The Five-Step Process to Utilizing Secondary Research

The Five-Step Process to Utilizing Secondary Research

Most people stop doing research when they leave the classroom. Some don’t even do a particularly good job while in the classroom. One of the steps most young businesses overlook, though, is the value of doing research before enacting any new business plan or even getting into a particular market or area.

While primary research will provide the most specific data to your needs, the cost of surveys, interviews, and focus groups can prove to be prohibitive, especially for small businesses, startups, and those negotiating the costs as they enter a new market sector.

The least expensive form of research you can perform is secondary research. Secondary research is the gathering, summary, and analysis of pre-existing research. While you may not get exactly the details you are looking for, with enough effort put in you can find most of your information, and then fill in the gaps with primary research or with educated assumptions.

How should you start your research? Far too many people see the blank, ominous beginning of the process and turn the other way. But it doesn’t need to be scary. First, break down the process into its component parts and then tackle each one individually. The steps are easy enough to follow.

Step 1: Question to Answer

To do effective research you’ll need a targeted goal to find information on. Ask yourself what you want to know. It could be simply that you want to determine the market size and potential profitability of your new pillow technology. So the question you’re answering is who your target customer is. This question will drive your research and determine what you search for.

Step 2: Source Material

Here you search for the sources you’ll be able to use to get the answers to your question. Source material can come from market research firms. For the pillow research example, the easiest information to find, and as a result the most efficient form of research, is from existing data on pillow sales, technology, and users.

Secondary research comes from simply collecting and analyzing market research that has already been done. This can come from anywhere from independent review websites and trade publications to magazines and newspapers. Your search should be broad at first so you can find as much published material as possible. You won’t know immediately where the data to answer your question will come from

As you go through this process make sure to check the validity of your sources as you go. To do this you’ll want to make sure that you verify where the information came from, who published it, when it was published, and for what purpose it was published. If your information came from a company website, for example, make sure to understand if it is reliable material or propaganda. Likewise, even if the information came from an independent publication, check to see if the author has any stake in the organization he is speaking about. Often you can find more unbiased research from domains that end in .org, .edu, and .gov as these organizations are non-profit. Lastly, cite each of these sources as you research so that you can revisit the information or give credit to the organization.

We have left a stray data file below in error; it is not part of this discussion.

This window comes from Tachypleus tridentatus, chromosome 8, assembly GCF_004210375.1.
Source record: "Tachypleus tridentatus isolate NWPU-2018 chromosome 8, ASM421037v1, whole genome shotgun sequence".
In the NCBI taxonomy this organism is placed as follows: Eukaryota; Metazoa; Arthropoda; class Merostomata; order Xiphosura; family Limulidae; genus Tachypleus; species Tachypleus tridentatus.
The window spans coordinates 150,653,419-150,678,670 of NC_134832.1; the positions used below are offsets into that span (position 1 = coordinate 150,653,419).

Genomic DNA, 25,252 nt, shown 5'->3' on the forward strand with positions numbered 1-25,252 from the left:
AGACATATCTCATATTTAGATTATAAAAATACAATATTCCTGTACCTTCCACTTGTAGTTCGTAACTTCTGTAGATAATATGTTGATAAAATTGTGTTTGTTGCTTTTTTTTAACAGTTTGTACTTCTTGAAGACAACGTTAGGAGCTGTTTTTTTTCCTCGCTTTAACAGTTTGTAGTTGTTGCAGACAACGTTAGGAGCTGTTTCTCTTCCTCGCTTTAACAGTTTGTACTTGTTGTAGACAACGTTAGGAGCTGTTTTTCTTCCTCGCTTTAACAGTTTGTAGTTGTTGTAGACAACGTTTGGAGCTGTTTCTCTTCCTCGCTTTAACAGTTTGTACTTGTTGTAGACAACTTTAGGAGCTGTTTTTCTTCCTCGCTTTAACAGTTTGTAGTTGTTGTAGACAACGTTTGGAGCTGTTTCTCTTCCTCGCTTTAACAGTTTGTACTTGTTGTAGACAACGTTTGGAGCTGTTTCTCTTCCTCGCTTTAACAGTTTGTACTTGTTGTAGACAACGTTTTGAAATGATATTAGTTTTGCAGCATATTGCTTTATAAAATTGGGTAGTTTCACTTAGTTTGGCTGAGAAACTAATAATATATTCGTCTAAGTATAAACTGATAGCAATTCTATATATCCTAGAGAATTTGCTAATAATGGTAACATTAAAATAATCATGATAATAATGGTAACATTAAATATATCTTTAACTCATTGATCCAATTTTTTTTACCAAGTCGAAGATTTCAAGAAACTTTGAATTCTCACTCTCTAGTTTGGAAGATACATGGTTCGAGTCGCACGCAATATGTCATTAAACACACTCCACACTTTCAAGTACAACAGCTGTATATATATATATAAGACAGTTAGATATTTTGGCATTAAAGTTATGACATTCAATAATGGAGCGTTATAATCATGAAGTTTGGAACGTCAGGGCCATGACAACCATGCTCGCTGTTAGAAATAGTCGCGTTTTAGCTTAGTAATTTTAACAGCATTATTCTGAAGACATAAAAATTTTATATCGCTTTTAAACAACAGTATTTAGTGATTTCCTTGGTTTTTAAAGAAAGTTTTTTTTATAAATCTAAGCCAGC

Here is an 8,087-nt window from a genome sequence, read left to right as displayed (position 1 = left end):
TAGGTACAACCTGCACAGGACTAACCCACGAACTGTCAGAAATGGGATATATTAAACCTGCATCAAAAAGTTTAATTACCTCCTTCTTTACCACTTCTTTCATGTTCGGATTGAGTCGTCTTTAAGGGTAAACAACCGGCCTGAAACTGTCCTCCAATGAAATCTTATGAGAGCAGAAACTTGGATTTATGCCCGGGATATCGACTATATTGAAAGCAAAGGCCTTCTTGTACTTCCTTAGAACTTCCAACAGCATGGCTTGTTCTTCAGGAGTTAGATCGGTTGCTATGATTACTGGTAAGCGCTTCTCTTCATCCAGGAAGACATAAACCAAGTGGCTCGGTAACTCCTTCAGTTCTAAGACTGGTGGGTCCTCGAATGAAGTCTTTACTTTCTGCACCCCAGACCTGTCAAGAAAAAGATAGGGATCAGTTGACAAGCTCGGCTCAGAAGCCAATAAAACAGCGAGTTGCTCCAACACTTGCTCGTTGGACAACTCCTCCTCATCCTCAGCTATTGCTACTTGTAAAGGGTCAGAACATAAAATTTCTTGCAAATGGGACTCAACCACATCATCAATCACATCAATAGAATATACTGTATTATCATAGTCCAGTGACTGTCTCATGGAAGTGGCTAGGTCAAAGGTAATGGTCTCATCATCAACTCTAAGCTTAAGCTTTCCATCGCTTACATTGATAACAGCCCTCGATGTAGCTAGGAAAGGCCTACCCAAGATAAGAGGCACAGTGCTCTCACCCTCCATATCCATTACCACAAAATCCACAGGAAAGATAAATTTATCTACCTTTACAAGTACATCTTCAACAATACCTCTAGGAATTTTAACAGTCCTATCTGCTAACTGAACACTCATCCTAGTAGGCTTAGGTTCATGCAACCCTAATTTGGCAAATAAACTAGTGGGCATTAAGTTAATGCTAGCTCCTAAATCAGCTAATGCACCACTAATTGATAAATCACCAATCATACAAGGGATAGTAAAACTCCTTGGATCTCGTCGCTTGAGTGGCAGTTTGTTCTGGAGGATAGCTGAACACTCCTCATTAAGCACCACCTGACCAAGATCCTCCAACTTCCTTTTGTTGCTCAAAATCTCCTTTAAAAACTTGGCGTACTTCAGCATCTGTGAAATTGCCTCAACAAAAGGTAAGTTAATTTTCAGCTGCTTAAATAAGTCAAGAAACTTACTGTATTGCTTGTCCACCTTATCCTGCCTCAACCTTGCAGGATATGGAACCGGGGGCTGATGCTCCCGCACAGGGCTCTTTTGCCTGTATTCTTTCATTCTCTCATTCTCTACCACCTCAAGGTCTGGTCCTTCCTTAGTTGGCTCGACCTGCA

Step 3: Data Collection

This is where you collect any and all information that may answer your question. As you go through this process be unbiased. You don’t want to make the data fit your assumptions. Your job as a researcher is to find an answer, not to support a claim.

Places to find information include the public financial reports of company websites, global databases, government websites, market research firms, and trade publications. Each will provide a different aspect of your answer and the underlying data to inform it. You’ll be looking at financial statements, demographic information, industry analysis and consumer and market behaviors. It won’t all come from one source, and if it did you should be sure that you triple check that source’s validity.

Step 4: Analysis

Once you find and verify all of your data, you’ll have to parse through it to answer your question. Here you’ll look for relevant information and try to pay attention to any narratives you see about target consumers. If you are looking at the target market for your new state of the art pillow you’ll be trying to find information about the buying habits for pillows by age, sex and socio-economic status. You’ll look at geography and the frequency of sales. Analyzing this data will help you paint an image of your target consumer and help better understand how you can reach her.

Step 5: Presentation

Hopefully you’ll find an answer to your research question through the accumulation and analysis of your data. The process of presenting the findings isn’t simply the answer associated with your question, but the reasoning behind that answer and the decision you make as a result. Even in the smallest of businesses, this step should be followed as it helps you to understand your decision making process and summarize it effectively.

About author

Michael Barry
Michael Barry 31 posts

Michael Barry is the Editor-In-Chief at AgeOfTheSmallBusiness.com. Currently living in Boston, Massachusetts, he received his B.A. in Financial Economics from St. Anselm College and his MFA in Creative Writing from the Stonecoast Program at the University of Southern Maine.

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